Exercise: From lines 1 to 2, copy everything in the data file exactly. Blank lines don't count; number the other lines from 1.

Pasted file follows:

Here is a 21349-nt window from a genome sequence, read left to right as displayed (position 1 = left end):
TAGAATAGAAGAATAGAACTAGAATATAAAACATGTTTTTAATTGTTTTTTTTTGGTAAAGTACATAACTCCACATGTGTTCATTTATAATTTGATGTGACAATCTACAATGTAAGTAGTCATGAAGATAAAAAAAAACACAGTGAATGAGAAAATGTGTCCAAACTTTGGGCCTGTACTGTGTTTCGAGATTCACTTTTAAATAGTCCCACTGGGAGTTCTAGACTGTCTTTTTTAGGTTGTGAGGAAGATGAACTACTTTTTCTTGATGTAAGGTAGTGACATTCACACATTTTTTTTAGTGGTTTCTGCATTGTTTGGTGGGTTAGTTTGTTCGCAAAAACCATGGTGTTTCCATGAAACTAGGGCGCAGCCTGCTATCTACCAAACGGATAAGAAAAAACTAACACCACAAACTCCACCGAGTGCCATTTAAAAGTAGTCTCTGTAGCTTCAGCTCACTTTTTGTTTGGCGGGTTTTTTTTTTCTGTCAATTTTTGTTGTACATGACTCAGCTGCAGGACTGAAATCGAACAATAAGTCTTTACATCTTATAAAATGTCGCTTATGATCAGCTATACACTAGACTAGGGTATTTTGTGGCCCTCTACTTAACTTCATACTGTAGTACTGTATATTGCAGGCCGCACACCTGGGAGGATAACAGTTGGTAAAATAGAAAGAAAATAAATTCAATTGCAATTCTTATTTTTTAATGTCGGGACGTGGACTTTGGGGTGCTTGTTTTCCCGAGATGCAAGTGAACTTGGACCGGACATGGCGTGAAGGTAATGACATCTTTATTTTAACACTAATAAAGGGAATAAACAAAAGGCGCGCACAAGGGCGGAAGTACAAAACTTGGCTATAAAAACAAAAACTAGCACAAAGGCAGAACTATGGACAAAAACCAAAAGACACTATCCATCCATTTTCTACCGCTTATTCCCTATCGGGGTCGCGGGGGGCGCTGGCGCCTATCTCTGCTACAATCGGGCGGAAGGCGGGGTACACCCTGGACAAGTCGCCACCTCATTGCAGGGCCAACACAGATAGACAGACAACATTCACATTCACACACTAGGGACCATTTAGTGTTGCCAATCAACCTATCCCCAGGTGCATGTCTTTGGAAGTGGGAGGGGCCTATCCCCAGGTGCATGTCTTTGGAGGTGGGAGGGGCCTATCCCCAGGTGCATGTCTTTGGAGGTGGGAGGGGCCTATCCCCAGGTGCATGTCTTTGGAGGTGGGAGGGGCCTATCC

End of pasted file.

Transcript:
Here is a 21349-nt window from a genome sequence, read left to right as displayed (position 1 = left end):
TAGAATAGAAGAATAGAACTAGAATATAAAACATGTTTTTAATTGTTTTTTTTTGGTAAAGTACATAACTCCACATGTGTTCATTTATAATTTGATGTGACAATCTACAATGTAAGTAGTCATGAAGATAAAAAAAAACACAGTGAATGAGAAAATGTGTCCAAACTTTGGGCCTGTACTGTGTTTCGAGATTCACTTTTAAATAGTCCCACTGGGAGTTCTAGACTGTCTTTTTTAGGTTGTGAGGAAGATGAACTACTTTTTCTTGATGTAAGGTAGTGACATTCACACATTTTTTTTAGTGGTTTCTGCATTGTTTGGTGGGTTAGTTTGTTCGCAAAAACCATGGTGTTTCCATGAAACTAGGGCGCAGCCTGCTATCTACCAAACGGATAAGAAAAAACTAACACCACAAACTCCACCGAGTGCCATTTAAAAGTAGTCTCTGTAGCTTCAGCTCACTTTTTGTTTGGCGGGTTTTTTTTTTCTGTCAATTTTTGTTGTACATGACTCAGCTGCAGGACTGAAATCGAACAATAAGTCTTTACATCTTATAAAATGTCGCTTATGATCAGCTATACACTAGACTAGGGTATTTTGTGGCCCTCTACTTAACTTCATACTGTAGTACTGTATATTGCAGGCCGCACACCTGGGAGGATAACAGTTGGTAAAATAGAAAGAAAATAAATTCAATTGCAATTCTTATTTTTTAATGTCGGGACGTGGACTTTGGGGTGCTTGTTTTCCCGAGATGCAAGTGAACTTGGACCGGACATGGCGTGAAGGTAATGACATCTTTATTTTAACACTAATAAAGGGAATAAACAAAAGGCGCGCACAAGGGCGGAAGTACAAAACTTGGCTATAAAAACAAAAACTAGCACAAAGGCAGAACTATGGACAAAAACCAAAAGACACTATCCATCCATTTTCTACCGCTTATTCCCTATCGGGGTCGCGGGGGGCGCTGGCGCCTATCTCTGCTACAATCGGGCGGAAGGCGGGGTACACCCTGGACAAGTCGCCACCTCATTGCAGGGCCAACACAGATAGACAGACAACATTCACATTCACACACTAGGGACCATTTAGTGTTGCCAATCAACCTATCCCCAGGTGCATGTCTTTGGAAGTGGGAGGGGCCTATCCCCAGGTGCATGTCTTTGGAGGTGGGAGGGGCCTATCCCCAGGTGCATGTCTTTGGAGGTGGGAGGGGCCTATCCCCAGGTGCATGTCTTTGGAGGTGGGAGGGGCCTATCC